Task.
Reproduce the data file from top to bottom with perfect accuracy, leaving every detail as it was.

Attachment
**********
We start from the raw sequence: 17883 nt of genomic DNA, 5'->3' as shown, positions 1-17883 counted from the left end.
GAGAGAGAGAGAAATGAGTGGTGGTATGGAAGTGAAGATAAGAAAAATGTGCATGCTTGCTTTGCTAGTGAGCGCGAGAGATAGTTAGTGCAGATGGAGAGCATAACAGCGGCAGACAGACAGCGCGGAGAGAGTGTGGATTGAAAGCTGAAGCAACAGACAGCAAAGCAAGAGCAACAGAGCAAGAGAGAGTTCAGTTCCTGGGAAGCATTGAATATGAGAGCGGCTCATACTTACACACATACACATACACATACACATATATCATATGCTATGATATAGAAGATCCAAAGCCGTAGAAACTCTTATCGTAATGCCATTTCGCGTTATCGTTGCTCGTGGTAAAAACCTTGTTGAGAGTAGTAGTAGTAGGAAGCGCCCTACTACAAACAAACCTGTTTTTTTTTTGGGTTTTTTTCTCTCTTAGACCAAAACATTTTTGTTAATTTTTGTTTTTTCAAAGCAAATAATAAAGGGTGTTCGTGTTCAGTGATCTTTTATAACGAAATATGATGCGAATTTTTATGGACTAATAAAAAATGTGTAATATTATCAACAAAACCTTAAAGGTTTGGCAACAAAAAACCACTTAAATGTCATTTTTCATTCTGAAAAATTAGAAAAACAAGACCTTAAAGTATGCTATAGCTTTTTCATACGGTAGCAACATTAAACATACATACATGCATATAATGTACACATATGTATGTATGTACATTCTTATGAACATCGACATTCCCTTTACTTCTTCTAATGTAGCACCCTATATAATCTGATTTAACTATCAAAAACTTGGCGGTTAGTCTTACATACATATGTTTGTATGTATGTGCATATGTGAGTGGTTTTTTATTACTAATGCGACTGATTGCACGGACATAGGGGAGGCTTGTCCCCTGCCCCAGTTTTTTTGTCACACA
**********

We start from the raw sequence: 17883 nt of genomic DNA, 5'->3' as shown, positions 1-17883 counted from the left end.
GAGAGAGAGAGAAATGAGTGGTGGTATGGAAGTGAAGATAAGAAAAATGTGCATGCTTGCTTTGCTAGTGAGCGCGAGAGATAGTTAGTGCAGATGGAGAGCATAACAGCGGCAGACAGACAGCGCGGAGAGAGTGTGGATTGAAAGCTGAAGCAACAGACAGCAAAGCAAGAGCAACAGAGCAAGAGAGAGTTCAGTTCCTGGGAAGCATTGAATATGAGAGCGGCTCATACTTACACACATACACATACACATACACATATATCATATGCTATGATATAGAAGATCCAAAGCCGTAGAAACTCTTATCGTAATGCCATTTCGCGTTATCGTTGCTCGTGGTAAAAACCTTGTTGAGAGTAGTAGTAGTAGGAAGCGCCCTACTACAAACAAACCTGTTTTTTTTTTGGGTTTTTTTCTCTCTTAGACCAAAACATTTTTGTTAATTTTTGTTTTTTCAAAGCAAATAATAAAGGGTGTTCGTGTTCAGTGATCTTTTATAACGAAATATGATGCGAATTTTTATGGACTAATAAAAAATGTGTAATATTATCAACAAAACCTTAAAGGTTTGGCAACAAAAAACCACTTAAATGTCATTTTTCATTCTGAAAAATTAGAAAAACAAGACCTTAAAGTATGCTATAGCTTTTTCATACGGTAGCAACATTAAACATACATACATGCATATAATGTACACATATGTATGTATGTACATTCTTATGAACATCGACATTCCCTTTACTTCTTCTAATGTAGCACCCTATATAATCTGATTTAACTATCAAAAACTTGGCGGTTAGTCTTACATACATATGTTTGTATGTATGTGCATATGTGAGTGGTTTTTTATTACTAATGCGACTGATTGCACGGACATAGGGGAGGCTTGTCCCCTGCCCCAGTTTTTTTGTCACACA